Southern Highlands Country Home

This quintessentially Australian country home was designed with a flexible floorplan, passive solar design and a palette of natural materials as key elements. Inspired by Georgian and early Victorian architecture, this building has a similar character to the popular ‘Hamptons’ style, but maintains an Australian look. The Hamptons style is based on the architecture of upstate New York and New England where blocky two-storey construction with small windows and attic rooms are more common. Our goal instead, was to inhabit the landscape with more natural light and doors connecting to decks, terraces and the surrounding bushland. We also sought to keep a contemporary finish to the design, with large stone blade walls for compositional heft and thermal mass.

It was crucial to have this homestead function both as one residence, but also to break down into two ‘cottages’ to allow family to stay for extended visits or a live-in carer. This requirement meant that the layout had to be carefully considered. We utilised an entry space as the ‘heart’ of the house, connecting to both wings as well as the front and back of the house. Both main living areas have large windows to the north, allowing for plenty of sunlight during winter, but protected from the sun during summer. The double garage is oriented west, protecting the home from hot afternoon sun and westerly winds.

The overall ‘bulk’ of the house is dispersed between two pavilions. The articulation of the fa├žade avoids long, featureless stretches of walls and allows almost every room to have a window on two sides. From the driveway, a formal tone is maintained with stone blade walls and smaller glazing elements. However, the north facades are much more ‘relaxed’ with comfortable outdoor terraces, decks and larger open plan rooms with plenty of natural light.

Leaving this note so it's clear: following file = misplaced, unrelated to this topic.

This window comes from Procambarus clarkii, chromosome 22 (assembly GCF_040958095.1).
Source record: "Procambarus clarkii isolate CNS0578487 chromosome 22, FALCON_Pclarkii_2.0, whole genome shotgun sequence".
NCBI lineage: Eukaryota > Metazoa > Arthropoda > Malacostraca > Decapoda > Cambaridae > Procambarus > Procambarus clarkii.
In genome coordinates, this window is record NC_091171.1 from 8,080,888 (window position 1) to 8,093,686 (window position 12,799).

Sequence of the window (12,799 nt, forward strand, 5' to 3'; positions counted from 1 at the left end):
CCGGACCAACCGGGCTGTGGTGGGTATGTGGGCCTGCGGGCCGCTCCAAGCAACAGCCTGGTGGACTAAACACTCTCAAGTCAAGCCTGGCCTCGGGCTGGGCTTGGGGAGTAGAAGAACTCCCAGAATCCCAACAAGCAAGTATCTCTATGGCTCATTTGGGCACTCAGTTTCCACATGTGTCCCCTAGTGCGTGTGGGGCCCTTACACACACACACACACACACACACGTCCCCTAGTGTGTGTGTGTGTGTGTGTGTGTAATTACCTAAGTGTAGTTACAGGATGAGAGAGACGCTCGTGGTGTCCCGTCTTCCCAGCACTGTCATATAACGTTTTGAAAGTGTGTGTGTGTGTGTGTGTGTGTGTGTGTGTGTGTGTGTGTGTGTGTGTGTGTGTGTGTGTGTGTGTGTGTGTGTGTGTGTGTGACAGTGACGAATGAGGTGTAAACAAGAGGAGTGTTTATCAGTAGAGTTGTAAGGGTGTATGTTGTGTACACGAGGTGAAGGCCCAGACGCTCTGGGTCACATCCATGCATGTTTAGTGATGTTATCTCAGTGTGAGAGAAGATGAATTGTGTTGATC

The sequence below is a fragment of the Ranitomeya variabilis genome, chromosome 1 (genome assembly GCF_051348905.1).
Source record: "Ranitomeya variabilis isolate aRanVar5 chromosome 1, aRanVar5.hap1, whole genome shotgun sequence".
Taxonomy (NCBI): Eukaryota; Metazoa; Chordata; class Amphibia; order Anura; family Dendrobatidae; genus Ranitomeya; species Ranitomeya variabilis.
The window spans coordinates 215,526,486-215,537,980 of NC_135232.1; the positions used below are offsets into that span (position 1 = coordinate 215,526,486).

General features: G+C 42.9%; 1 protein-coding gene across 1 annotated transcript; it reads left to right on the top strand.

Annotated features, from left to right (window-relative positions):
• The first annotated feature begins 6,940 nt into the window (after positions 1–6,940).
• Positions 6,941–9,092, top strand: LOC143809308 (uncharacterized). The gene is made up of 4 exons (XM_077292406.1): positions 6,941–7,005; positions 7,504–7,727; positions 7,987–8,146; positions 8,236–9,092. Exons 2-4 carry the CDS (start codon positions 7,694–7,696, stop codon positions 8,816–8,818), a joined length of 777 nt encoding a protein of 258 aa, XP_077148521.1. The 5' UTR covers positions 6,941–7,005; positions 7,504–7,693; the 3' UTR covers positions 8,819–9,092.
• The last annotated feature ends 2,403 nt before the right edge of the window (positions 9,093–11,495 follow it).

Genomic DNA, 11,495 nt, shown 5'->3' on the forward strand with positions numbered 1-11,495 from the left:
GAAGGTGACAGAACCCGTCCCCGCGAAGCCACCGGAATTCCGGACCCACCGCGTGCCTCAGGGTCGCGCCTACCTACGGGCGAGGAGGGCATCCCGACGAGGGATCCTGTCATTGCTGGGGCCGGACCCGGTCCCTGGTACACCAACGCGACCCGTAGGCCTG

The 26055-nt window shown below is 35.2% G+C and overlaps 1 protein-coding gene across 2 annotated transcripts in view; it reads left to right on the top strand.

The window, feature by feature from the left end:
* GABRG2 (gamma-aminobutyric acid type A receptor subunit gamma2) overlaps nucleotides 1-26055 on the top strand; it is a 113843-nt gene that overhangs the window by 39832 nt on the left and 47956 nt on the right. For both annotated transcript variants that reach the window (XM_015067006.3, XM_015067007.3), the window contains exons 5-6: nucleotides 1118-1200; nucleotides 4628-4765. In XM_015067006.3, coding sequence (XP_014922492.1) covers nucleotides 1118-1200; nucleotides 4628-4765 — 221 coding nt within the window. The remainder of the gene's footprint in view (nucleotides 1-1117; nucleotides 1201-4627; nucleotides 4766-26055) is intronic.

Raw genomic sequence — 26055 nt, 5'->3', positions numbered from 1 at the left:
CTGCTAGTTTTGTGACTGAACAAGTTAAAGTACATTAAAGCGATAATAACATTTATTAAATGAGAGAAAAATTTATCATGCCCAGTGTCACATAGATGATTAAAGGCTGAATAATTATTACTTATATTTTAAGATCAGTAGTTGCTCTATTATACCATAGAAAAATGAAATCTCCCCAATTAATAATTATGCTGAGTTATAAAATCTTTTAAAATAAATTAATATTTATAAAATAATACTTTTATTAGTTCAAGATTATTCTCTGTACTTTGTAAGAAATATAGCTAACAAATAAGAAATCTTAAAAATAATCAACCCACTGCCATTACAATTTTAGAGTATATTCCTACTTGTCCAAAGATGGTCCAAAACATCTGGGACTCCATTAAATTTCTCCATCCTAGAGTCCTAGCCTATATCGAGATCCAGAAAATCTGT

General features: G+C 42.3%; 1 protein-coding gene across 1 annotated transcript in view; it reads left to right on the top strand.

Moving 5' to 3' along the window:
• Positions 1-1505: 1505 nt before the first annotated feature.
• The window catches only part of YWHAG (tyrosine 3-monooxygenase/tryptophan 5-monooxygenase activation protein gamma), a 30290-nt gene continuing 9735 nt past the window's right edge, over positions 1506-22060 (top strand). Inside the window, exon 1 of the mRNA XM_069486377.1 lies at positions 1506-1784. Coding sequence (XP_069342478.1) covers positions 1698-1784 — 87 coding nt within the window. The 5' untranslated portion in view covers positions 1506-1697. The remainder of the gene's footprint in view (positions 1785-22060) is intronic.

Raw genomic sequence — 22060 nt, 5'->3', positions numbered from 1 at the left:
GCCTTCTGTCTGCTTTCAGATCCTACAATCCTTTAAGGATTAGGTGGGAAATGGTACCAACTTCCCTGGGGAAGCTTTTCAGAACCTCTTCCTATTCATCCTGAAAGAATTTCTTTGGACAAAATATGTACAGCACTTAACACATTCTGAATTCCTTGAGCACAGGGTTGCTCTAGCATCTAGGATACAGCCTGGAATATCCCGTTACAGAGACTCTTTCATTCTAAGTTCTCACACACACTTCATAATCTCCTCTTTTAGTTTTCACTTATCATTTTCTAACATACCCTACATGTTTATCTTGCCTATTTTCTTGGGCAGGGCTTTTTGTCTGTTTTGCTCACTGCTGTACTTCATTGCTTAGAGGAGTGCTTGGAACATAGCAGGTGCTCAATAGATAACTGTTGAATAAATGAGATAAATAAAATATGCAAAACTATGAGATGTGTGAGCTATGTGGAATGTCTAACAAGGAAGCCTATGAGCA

We chose natural materials for this design, enjoying the contrast of heavy stone with lightweight weatherboards and expansive double glazing. The simple colorbond gable-ended rooves complete the rural Australian palette.

Building Features:

  • Hawkesbury Sandstone blade walls
  • Spotted Gum hardwood flooring throughout
  • Hydronic floor heating throughout
  • Solar-passive with double glazed aluminium windows
  • Timber weatherboard cladding
  • Colorbond roofing
Australian Homestead Living Room by Architecture Republic

Open Plan Living

This open-plan indoor-outdoor living space features pitched ceilings, expansive northern glazing and classic features such as lining boards and barn doors blending the contemporary and traditional.

Planning

The entrance room ties together the two pavilions, one for living and one for family and guests. Here, the stone walls bridge exterior and interior. The articulated perimeter walls allow many of the rooms to have natural light and ventilation on two sides.
Floor Plan by Architecture Republic, Australia
Australian Homestead Rammed Earth Colorbond by Architecture Republic

Solar Passive

The northern facade provides generous glazing. The deck looks out over the view, connecting strongly to the landscape. The bedroom also benefits from this view and projects out into it with a bay window.

Formal Entrance

Smaller windows and a heavier facade provide privacy and a sense of arrival to the front of the property. This facade is a shield against the hot western sun, with the garage acting as an additional buffer.
Australian Homestead Garden by Architecture Republic

Like What You See?

Feel free to contact our offices in Canberra and Bowral. We also operate in Goulburn, the Southern Highlands, Sydney and throughout New South Wales.

Mobile: 0404 654 225
Email: hello@archrepublic.com.au
Post: PO Box 1572 Bowral, NSW 2576 and PO Box 3062 Belconnen, ACT 2617
Architect Registration Number: 9651 (NSW) 2525 (ACT)